This week’s album – Freddie Hubbard’s debut, Open Sesame – is a must have.
Open Sesame, trumpeter Freddie Hubbard’s debut album, was released under Blue Note Records in 1960. The band was comprised of Tina Brooks on tenor saxophone, McCoy Tyner on piano, Clifford Jarvis on drums, and Sam Jones on bass.
The record is introduced with the half-swing/half-Latin title track, “Open Sesame.” This is classic Freddie Hubbard; after the head of the tune, Freddie breaks into an energetic and wonderful improvisation. The backing rhythm section is glued together with a strong and steady pulse from the bass and drums, while McCoy Tyner lays down a nice harmonic foundation over which Freddie and Tina Brooks solo. A short solo from McCoy near the end brings the head back and takes the song out, as the record smoothly transitions to the next track on the album, the ballad “But Beautiful.” On this tune, Freddie displays a wonderful use of legato lines and phrases, while Tina provides a wonderful counter-melody and bass and drums support the harmony.
“Gypsy Blue” breaks into another Latin-inspired melody and groove with a minor flair. After the head, the tune switches to a medium-up tempo swing feel with a saxophone solo. In between each improvisational section the tune segues back into the head, then out into the next solo section. Trumpet, piano, and bass are all heard improvising on this tune.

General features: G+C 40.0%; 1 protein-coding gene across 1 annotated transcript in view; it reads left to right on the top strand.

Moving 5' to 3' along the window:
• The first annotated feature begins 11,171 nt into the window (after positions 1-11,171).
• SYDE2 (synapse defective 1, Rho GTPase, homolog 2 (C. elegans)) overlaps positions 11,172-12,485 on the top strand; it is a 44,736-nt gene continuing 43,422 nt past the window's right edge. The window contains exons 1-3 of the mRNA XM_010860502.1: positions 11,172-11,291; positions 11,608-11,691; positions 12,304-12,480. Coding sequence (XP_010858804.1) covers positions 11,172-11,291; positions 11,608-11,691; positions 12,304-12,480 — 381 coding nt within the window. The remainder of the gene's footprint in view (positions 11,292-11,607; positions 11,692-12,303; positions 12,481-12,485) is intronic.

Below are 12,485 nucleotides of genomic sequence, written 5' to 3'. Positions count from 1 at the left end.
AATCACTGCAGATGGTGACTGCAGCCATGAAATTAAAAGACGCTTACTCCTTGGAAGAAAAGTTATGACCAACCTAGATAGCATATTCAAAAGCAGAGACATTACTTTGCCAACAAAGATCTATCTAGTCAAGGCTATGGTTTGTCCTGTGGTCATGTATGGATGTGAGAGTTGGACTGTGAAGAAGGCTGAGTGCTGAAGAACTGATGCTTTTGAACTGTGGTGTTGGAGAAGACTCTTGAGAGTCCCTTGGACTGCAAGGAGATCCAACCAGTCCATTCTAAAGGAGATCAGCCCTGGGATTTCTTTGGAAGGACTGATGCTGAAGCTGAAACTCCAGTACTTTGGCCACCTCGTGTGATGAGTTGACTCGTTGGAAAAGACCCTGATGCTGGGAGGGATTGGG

McCoy Tyner brings in the next piece, “All or Nothing At All,” which smashes into an up-tempo swing. Freddie Hubbard is the only one playing the chorus melody after the piano introduction. Tina Brooks interjects from time to time with his great sense of counter-melody. This fun, swinging tune ends with a cadenza-like section from Hubbard, with harmony moving under his improvisational lines.
“One Mint Julep” is a straight, hard-swinging blues. The tune follows a classic structure of an introduction, head, solo sections, head, and an outro. Each soloist throughout the tune keeps their melodic phrasing and note choice very simple and idiomatic to the blues, with a few exceptions here and there. The final track on the record, “Hub’s Nub,” is certainly a bit more bop-influenced than many of the other tunes on the album. An up-tempo swing tune, the harmony is more consistent with bop, as is the harmonic sensibility of the musicians throughout.
This is a must have album for anyone wanting to dive into jazz as a new listener, or a seasoned one! This quintet has a tight yet carefree sound that showcases the spontaneity of the playing and improvisation. I would also recommend listening to other great Freddie Hubbard records, like On The Real Side, Goin’ Up, and A Tribute to Miles – Jazz Jamboree Warsaw ’91.
Attached below is a remastered, re-released version of Open Sesame, which includes wonderful alternate takes of “Open Sesame” and “Gypsy Blue”.